Radiology Practices Reap Social Media Dividends

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For more than a decade, patients have been assuming greater control over their healthcare, facilitated almost exclusively by the internet. Clinicians and administrators alike are well-aware of the benefits and dangers of this trend—informed patients can make better decisions regarding their health; misinformed patients, in addition to making poor decisions, may mimic sophomoric med students with compulsive and inaccurate self-diagnoses.

Instead of standing by and watching the virtual affair unfold, radiology practices are now reasserting their own roles in healthcare, as sources of accurate and reliable information for patients and referring physicians. Outside of the clinic, the main venue for this stepped-up dialogue is social media. Consider:

In 2009, after Inland Imaging in Spokane, Wash., launched a Facebook page and website targeting under-screened women, mammography exams increased 9 percent.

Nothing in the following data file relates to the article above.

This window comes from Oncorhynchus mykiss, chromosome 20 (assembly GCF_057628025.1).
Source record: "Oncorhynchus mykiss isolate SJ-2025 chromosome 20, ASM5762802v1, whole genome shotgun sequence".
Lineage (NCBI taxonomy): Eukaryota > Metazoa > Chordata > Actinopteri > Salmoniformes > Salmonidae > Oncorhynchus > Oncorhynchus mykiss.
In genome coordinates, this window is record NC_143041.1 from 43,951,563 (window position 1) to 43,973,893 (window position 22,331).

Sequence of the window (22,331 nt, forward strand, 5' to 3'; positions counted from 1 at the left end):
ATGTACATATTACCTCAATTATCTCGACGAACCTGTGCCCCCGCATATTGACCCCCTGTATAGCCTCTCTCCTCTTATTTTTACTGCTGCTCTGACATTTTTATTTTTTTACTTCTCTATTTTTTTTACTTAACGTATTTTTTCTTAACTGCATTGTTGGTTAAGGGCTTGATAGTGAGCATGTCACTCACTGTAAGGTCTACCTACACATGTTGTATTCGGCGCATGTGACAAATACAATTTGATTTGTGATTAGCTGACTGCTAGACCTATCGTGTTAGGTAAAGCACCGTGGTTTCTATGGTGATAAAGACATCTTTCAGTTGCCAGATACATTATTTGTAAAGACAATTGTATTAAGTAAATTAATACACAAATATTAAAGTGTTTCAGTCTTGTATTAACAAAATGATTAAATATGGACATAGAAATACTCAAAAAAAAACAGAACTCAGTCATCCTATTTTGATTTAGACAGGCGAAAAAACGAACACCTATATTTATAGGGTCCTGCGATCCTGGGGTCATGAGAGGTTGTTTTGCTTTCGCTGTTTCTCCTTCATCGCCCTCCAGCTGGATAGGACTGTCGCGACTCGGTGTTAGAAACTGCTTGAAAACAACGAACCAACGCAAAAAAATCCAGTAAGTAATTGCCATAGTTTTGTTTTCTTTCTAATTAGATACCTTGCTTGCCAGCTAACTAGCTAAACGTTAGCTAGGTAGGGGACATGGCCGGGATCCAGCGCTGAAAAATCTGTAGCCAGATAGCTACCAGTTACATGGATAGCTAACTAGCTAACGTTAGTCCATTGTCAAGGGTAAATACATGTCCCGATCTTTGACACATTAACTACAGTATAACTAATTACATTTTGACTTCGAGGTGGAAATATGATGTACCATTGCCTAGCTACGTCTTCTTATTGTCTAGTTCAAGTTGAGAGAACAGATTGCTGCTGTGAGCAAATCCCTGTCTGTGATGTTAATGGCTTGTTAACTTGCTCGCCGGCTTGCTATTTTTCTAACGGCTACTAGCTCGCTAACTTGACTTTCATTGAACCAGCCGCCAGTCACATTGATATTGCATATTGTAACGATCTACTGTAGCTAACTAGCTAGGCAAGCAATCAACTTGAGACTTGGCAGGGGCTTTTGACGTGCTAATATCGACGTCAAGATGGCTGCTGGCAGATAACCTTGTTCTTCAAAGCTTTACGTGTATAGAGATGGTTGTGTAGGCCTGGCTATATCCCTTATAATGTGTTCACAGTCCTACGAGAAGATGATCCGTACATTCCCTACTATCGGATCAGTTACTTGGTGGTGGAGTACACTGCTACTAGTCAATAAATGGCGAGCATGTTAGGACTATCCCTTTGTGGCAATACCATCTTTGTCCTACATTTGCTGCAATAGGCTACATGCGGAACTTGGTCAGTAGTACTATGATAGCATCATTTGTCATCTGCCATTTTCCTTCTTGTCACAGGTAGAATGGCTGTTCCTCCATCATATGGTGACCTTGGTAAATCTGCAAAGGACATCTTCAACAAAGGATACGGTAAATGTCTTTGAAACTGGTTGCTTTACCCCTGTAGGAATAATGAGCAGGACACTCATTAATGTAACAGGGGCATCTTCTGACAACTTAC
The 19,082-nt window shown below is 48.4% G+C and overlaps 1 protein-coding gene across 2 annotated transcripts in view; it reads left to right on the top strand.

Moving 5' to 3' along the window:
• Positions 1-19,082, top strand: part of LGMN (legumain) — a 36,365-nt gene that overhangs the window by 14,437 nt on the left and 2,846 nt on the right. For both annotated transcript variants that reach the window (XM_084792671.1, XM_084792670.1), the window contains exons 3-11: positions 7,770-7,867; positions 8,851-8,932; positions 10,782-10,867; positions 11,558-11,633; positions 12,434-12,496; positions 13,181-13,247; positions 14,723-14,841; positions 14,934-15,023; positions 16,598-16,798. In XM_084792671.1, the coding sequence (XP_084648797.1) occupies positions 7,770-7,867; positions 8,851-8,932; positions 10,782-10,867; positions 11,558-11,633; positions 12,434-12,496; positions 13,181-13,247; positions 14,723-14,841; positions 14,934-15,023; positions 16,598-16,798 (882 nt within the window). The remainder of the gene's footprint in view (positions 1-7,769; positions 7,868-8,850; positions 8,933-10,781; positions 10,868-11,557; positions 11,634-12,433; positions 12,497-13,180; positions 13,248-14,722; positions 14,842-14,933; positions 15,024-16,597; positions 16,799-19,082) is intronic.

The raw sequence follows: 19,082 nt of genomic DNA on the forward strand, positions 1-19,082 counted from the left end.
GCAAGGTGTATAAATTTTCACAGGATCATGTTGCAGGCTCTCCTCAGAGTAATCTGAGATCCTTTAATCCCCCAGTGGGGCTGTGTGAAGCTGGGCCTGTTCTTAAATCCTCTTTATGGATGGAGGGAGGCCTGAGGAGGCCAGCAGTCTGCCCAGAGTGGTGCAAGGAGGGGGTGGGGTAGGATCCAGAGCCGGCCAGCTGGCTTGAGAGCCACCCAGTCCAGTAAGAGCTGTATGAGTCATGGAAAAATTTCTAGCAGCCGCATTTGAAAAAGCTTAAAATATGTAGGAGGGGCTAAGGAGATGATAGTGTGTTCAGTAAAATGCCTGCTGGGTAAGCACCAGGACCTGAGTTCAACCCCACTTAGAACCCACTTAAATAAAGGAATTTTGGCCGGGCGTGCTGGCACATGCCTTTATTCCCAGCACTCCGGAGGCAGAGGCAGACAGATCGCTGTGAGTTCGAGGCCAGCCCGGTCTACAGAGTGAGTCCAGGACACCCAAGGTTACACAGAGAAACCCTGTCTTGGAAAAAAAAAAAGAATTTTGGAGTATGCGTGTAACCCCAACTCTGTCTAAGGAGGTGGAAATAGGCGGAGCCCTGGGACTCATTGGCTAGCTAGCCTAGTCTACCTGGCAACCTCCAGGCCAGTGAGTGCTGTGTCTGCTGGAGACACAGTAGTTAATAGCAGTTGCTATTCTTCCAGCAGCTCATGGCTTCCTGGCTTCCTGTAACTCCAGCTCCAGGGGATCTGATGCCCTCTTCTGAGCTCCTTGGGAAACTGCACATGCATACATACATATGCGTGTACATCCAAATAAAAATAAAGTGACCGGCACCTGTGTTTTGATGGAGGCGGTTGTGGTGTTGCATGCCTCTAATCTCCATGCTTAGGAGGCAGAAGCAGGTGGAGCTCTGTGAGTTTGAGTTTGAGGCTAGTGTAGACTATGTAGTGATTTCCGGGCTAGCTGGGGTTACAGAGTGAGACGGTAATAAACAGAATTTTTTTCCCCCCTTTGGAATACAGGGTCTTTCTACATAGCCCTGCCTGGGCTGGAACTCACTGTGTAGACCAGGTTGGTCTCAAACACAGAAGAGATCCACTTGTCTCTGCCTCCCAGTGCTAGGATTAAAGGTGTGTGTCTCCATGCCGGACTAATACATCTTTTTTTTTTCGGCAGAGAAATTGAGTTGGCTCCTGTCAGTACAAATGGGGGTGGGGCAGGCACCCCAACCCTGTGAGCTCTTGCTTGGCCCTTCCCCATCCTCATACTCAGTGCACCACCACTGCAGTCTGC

Each Facebook post touting cardiovascular and breast screening nabs up to 600 impressions for St. Luke’s Health System in Sioux City, Iowa.

Perhaps better than any other physicians along the continuum of care, radiologists understand the importance of establishing and maintaining relationships—radiology’s lifeblood is referrals from other physicians. Whereas radiology practices have traditionally depended upon direct relationships with referring physicians, medical marketers are employing sites like Facebook and Twitter to induce referral requests or walk-ins from patients. A 2009 Manhattan Research survey found that 35 percent of adults in the U.S. rely on social media as a source for medical information. Referring docs maintain cardinal influence over referrals, but radiology practices can affect more patient flow by entrenching relationships with prior as well as potential patients. Aside from providing quality healthcare, one of the most effective ways to influence patients’ choices of caregivers may be social media.

Relationship-building enters the social media era

“The key to building relationships in medicine is always going to be establishing yourself as a reliable and loyal resource to patients and referring physicians,” says Kim Longeteig, founder and principal of Ali’i Marketing and Design in Waikoloa, Hawaii, which caters to radiology practices. In the last few years, social media has started to supplant traditional radiology marketing services.